Thursday, January 1, 2015

Can Tesla survive collapsing gas prices?

Everybody loves Tesla Motors.

According to Thomson Reuters, 13 Wall Street analysts rate the supercharged electric car stock a “buy” or a “strong buy,” compared with just one lonely individual prepared to rate it an “underperform.” None dare call it a “sell.”
According to Thomson Reuters, 13 Wall Street analysts rate the supercharged electric car stock a “buy” or a “strong buy,”

Bold talk for a stock TSLA, +0.08% that’s gone from $37 to $223 in less than two years, and is today trading at a lofty seven times forecast annual revenue…and more than 360 times forecast “pre-exceptional” per-share earnings. The company, predicted to lose nearly $100 million this year, sports a market value nonetheless of nearly $28 billion. (That makes me think of the old prospectors’ joke from the days of the gold rush: “Two years ago I was flat broke. Today I owe $2 million!”)

Founder, chairman and super-entrepreneur Elon Musk has been the toast of Wall Street as his company’s shares have accelerated into the distance.

If only gasoline prices hadn’t just collapsed.
According to Thomson Reuters, 13 Wall Street analysts rate the supercharged electric car stock a “buy” or a “strong buy,”.

Maybe people are still going to line up to pay $70,000 for one of his fancy new battery-powered Tesla S models. But it was a lot easier to sell the concept when gasoline was $3.70 a gallon than it is at $2.25.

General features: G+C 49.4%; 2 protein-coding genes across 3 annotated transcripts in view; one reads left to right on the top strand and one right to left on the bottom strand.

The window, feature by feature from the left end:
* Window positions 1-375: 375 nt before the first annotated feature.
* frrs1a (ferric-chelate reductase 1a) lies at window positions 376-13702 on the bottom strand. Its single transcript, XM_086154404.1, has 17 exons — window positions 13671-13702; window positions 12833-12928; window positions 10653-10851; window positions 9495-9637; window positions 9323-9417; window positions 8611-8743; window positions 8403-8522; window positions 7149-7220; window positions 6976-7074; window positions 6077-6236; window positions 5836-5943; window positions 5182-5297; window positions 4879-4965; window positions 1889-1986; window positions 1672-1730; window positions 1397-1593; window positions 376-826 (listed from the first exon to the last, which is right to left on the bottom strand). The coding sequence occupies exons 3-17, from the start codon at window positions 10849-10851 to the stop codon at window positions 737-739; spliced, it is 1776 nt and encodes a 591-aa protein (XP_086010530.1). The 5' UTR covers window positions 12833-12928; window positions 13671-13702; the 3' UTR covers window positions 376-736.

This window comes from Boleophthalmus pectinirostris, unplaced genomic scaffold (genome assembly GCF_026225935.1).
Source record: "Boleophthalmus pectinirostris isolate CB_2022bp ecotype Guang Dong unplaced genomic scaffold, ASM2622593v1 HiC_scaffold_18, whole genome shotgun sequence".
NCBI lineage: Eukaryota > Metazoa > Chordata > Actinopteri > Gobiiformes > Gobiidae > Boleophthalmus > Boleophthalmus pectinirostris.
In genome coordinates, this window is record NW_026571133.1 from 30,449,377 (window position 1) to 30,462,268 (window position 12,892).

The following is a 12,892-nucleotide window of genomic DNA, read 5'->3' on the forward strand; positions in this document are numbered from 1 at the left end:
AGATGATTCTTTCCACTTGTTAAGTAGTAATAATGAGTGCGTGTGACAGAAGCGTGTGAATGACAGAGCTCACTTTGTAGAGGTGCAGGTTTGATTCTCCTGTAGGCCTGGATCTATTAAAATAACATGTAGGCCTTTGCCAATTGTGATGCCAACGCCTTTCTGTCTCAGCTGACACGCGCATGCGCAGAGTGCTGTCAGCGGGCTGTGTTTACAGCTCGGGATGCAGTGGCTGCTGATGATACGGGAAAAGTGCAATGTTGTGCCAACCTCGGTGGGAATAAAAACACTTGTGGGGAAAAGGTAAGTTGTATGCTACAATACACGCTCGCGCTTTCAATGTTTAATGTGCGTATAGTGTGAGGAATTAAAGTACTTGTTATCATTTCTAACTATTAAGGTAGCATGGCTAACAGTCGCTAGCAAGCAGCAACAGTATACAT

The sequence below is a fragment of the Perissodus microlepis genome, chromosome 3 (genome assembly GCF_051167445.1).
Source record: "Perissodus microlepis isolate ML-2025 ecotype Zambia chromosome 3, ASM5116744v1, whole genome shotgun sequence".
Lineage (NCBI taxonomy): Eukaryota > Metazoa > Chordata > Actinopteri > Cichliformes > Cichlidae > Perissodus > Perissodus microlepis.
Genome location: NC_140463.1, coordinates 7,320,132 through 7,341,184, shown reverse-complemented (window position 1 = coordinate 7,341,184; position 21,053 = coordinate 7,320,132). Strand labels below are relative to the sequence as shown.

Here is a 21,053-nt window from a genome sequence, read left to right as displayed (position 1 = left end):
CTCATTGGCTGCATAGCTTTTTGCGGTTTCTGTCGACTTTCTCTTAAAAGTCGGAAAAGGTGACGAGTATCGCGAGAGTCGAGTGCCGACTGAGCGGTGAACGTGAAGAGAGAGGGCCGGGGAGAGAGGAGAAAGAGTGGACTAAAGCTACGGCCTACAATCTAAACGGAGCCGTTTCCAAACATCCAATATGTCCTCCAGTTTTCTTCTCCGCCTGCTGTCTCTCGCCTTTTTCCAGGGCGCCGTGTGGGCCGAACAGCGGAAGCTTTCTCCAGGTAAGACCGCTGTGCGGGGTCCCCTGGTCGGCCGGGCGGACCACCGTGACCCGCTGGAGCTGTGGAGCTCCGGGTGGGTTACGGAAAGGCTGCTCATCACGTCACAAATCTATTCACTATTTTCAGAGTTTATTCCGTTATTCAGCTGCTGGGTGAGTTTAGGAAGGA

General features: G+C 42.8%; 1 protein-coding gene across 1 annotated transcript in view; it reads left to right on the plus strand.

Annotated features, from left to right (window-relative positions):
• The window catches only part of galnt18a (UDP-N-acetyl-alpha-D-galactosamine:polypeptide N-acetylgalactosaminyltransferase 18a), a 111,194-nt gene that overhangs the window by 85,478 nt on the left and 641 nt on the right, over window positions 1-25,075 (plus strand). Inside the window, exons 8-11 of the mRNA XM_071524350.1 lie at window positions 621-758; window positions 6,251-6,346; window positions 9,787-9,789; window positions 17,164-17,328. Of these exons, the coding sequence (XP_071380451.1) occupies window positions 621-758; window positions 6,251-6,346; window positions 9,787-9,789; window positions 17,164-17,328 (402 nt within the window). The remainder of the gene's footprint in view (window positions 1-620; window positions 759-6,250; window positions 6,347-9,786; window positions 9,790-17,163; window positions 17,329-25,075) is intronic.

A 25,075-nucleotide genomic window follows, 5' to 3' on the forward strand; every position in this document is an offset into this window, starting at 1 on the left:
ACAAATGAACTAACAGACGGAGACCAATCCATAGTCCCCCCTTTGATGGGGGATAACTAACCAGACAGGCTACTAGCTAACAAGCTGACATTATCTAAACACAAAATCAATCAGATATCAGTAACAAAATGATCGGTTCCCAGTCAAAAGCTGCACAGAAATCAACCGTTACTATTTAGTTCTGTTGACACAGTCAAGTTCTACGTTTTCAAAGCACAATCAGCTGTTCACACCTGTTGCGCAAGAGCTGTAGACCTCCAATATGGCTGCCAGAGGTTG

No wonder Tesla stock has slumped by nearly 25% since hitting its record high of $286 a share in early September. In the last three months, as the rout in oil and gasoline prices has deepened, Tesla stock has dramatically underperformed the Nasdaq Composite and the S&P 500 indexes. (Musk’s own net worth has suffered accordingly; read This is how much Elon Musk has lost because of oil’s plunge.)

Car buyers respond to changing gas prices quickly, too.

According to data compiled by Edmunds, the automobile market research company, sales of light trucks and other “gas guzzlers” (my term, not theirs) are suddenly booming again. And sales of hybrids, electrics and other fuel-efficient vehicles have suddenly, er, tanked.

From May through November, sales of hybrids and electrics slumped from 4.1% of the market to just 3.2%. Meanwhile trucks, vans and SUVs in November accounted for 55% of the market — their highest share since 2011.

Figures for the month of December, now that gasoline is even cheaper, are probably going to show more of the same.

Whether this is enough to run Tesla off the road is another matter. Personally I’d avoid any stock this popular and universally loved, but that may be just because I’m ornery and I don’t like crowds. Car fans seem to like the Tesla vehicles, and Musk knows how to market. (A couple of years ago, while strolling through midtown Manhattan, I came across a crowd of New Yorkers gawking and oohing and aahing over a parked car—an early model Tesla.)

It is an open question whether the recent collapse in oil prices is going to be a short-term thing or part of another long bear market, like the one we saw during the 1980s and 1990s.

But one thing that ought to be bullish for gasoline—and hence for Tesla—is that every time oil prices fall people just go out and waste it some more. Gasoline prices are down over six months, and already U.S. car buyers are shunning fuel-efficient vehicles and buying themselves a new SUV.

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